The UK began trials of a new smartphone app on Thursday designed to track Covid-19 infections within the community, with versions also available in Indian languages such as Punjabi, Gujarati, Bangla and Urdu in order to reach ethnicities not well-versed in English.
The new app is part of the UK’s National Health Service (NHS) Test and Trace service Test and Trace programme and is being overseen by Indian-origin techie Randeep Sidhu as Head of Product.
The new application dubbed a “state-of-the-art app that is safe, simple and secure”, will begin trials this week among residents on the Isle of Wight region on the south coast of England and among NHS volunteer responders across England before expanding to the London borough of Newham.
A UK-wide roll-out is expected later this year by which time it will also be available in at least six other languages with the aim of encouraging a large number of people to download it.
“We’ve worked with tech companies, international partners, privacy and medical experts to develop an app that is simple to use, secure and will help keep the country safe,” said UK Health Secretary Matt Hancock.
“It’s essential we get the country moving again so people can get back to doing what they love. Our statistics show more people with symptoms are getting tested and NHS Test and Trace reaches the vast majority of people testing positive, and their contacts,” he said.
The app is expected to further enhance the current volunteer-backed test and trace system and will build on the feedback from an earlier version of an NHS app, which was also trialled on the Isle of Wight.
The new version is designed to work alongside traditional contact tracing services and testing, to help people understand if they are at risk of infection so they can take appropriate action.
The Department of Health and Social Care (DHSC) said that it uses the latest in security technology and is designed with user privacy in mind, so it “tracks the virus and not people”.
“It’s really important that we make it as easy as possible for everyone to engage with NHS Test and Trace,” said Dido Harding, Executive Chair of the NHS Test and Trace Programme.
“By launching an app that supports our integrated, localised approach to NHS Test and Trace, anyone with a smartphone will be able to find out if they are at risk of having caught the virus, quickly and easily order a test, and access the right guidance and advice,” said Harding.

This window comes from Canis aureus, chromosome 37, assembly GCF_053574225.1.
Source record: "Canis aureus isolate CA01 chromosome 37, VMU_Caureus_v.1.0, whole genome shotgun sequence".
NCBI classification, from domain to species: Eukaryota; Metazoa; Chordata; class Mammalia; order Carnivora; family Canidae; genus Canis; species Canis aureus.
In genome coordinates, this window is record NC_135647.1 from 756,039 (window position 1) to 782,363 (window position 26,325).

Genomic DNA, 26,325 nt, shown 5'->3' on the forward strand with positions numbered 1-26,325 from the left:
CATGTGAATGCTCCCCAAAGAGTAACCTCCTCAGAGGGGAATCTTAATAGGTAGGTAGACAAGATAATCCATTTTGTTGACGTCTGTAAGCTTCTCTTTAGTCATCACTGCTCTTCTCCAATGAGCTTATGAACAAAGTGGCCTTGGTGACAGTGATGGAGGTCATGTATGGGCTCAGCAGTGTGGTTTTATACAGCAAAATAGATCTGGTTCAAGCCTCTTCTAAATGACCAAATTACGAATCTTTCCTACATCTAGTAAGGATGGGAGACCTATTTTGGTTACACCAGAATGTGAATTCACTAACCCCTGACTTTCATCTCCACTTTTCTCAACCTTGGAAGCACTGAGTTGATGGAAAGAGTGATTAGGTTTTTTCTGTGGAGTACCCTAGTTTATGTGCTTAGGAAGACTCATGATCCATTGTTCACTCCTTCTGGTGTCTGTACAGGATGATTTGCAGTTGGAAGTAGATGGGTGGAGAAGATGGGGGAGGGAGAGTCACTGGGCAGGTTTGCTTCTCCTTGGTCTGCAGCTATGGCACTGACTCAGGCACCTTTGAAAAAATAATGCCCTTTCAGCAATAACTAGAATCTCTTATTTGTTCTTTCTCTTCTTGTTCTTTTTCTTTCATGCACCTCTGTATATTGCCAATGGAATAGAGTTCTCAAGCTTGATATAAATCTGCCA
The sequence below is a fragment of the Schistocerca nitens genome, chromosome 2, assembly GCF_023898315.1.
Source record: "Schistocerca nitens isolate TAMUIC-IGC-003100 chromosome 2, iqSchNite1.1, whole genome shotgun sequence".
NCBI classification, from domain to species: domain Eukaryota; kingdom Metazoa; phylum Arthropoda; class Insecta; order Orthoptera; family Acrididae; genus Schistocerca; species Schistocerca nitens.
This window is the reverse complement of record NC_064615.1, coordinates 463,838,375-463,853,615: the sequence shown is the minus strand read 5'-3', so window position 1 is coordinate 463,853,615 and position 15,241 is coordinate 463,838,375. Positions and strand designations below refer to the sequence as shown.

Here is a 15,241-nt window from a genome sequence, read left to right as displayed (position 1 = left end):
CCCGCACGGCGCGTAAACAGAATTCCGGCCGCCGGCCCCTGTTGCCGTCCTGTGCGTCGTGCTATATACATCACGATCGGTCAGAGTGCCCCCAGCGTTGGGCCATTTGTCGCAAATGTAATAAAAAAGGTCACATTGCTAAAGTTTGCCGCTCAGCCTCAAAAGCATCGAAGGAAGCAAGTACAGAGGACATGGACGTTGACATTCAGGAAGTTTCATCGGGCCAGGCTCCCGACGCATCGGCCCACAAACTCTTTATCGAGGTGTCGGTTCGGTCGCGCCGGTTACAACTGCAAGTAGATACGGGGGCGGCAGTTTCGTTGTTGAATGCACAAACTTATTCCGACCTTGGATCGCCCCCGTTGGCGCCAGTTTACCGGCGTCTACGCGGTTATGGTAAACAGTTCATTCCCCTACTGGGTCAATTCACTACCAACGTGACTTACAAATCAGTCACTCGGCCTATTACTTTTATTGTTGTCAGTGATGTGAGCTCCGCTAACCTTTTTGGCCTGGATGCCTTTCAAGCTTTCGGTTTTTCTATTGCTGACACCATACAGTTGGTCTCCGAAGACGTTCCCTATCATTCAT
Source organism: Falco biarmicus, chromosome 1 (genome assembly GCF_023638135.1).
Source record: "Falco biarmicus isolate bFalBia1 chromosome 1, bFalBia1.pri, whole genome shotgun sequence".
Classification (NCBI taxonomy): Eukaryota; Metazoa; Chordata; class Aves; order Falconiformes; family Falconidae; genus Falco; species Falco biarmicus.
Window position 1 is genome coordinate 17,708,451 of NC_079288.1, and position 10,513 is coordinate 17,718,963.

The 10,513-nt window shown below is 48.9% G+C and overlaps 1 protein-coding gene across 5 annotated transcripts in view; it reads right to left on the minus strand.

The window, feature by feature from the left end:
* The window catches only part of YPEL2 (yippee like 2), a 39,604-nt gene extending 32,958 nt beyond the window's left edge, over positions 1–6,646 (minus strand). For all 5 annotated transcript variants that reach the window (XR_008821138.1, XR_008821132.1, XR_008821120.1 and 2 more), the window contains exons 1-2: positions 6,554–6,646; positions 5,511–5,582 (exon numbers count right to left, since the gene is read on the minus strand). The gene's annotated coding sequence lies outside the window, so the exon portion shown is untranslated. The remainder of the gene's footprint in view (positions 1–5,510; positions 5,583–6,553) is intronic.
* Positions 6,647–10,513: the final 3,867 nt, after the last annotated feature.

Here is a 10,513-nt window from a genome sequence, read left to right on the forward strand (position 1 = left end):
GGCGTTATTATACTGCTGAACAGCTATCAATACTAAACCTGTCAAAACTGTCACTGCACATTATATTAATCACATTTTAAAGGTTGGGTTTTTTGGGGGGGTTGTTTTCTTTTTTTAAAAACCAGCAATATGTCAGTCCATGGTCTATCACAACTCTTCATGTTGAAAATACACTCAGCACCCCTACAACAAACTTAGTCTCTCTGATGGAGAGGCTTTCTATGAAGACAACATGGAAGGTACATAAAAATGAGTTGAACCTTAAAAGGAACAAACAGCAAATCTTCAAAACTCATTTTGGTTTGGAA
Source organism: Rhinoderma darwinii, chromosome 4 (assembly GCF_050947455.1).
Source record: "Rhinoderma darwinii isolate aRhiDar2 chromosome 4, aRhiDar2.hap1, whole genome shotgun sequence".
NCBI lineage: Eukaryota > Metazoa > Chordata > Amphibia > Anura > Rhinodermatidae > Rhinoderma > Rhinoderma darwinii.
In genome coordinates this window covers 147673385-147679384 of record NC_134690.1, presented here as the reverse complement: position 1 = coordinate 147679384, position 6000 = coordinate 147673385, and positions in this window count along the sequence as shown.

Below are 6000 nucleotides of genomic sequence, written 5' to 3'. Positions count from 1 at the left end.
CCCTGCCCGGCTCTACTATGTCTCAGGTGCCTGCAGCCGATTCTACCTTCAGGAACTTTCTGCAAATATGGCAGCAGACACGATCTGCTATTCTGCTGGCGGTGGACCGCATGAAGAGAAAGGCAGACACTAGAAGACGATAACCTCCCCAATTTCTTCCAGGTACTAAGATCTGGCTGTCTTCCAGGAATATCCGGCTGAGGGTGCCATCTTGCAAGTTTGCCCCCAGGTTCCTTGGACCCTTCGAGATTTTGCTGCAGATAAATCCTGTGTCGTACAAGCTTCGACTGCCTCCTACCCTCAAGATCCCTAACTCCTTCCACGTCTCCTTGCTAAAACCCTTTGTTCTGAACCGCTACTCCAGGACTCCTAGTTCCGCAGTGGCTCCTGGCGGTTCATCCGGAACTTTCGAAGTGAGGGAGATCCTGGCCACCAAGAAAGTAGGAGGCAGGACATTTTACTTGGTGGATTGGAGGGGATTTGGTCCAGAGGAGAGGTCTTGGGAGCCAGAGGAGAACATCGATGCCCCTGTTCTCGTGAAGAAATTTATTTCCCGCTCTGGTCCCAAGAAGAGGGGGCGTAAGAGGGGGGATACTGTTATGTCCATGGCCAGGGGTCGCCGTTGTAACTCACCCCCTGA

“There is no silver bullet when it comes to tackling coronavirus. The app is a great step forward and will complement all of the work we are doing with local areas across the country to reach more people in their communities and work towards our vision of helping more people get back to the most normal life possible at the lowest risk,” she said.
The NHS Test and Trace programme said it has worked closely with major tech companies, including Google and Apple, and teams in countries across the world such as Germany using similar apps.
Simon Thompson, Managing Director of the NHS Test and Trace App, said the new app will be like having “NHS Test and Trace in your pocket”.
“NHS Test and Trace is vital to controlling the spread of coronavirus and this app is designed to give people maximum freedom at minimum risk,” Thompson said.
“We have worked with some of the most innovative organisations in the world, such as Apple, Google, scientists from the Alan Turing Institute and Oxford University and governments across the world to come up with a state-of-the-art product which works to protect people every day,” he said.
The app comes with a range of enhanced features aimed at reducing personal and public risk from Covid-19, including an alert system letting users know the level of coronavirus risk in their postcode district, a QR code check-in option to warn users if they have recently visited a venue where they may have come into contact with someone who later tests positive with Covid-19 and a symptoms tracker.
The designers behind the app stress that it is designed to the “highest standards of data privacy and data security” and will not track individuals or hold personal information such as name, address or date of birth.
“As a direct result of our incredible, collective effort an improved app has been developed and now, we along with others are being asked to help test this app once again,” said Dave Stewart, Council Leader of Isle of Wight – where an earlier version of an NHS app was trialled.
“We know that Newham has seen some of the most significant impacts of Covid-19 due to the health inequalities and vulnerabilities in our communities,” said Rokhsana Fiaz, the Mayor of Newham – a diverse area of east London with a large ethnic minority population.
“With its easy to use features, the app will be available in different languages and comes with the assurance that personal data stays with the user so that people’s privacy is protected,” she said.
The new app comes as the DHSC released the latest statistics from the tenth week of its NHS Test and Trace operation, which shows that the service has reached more than a quarter of a million people since the service launched.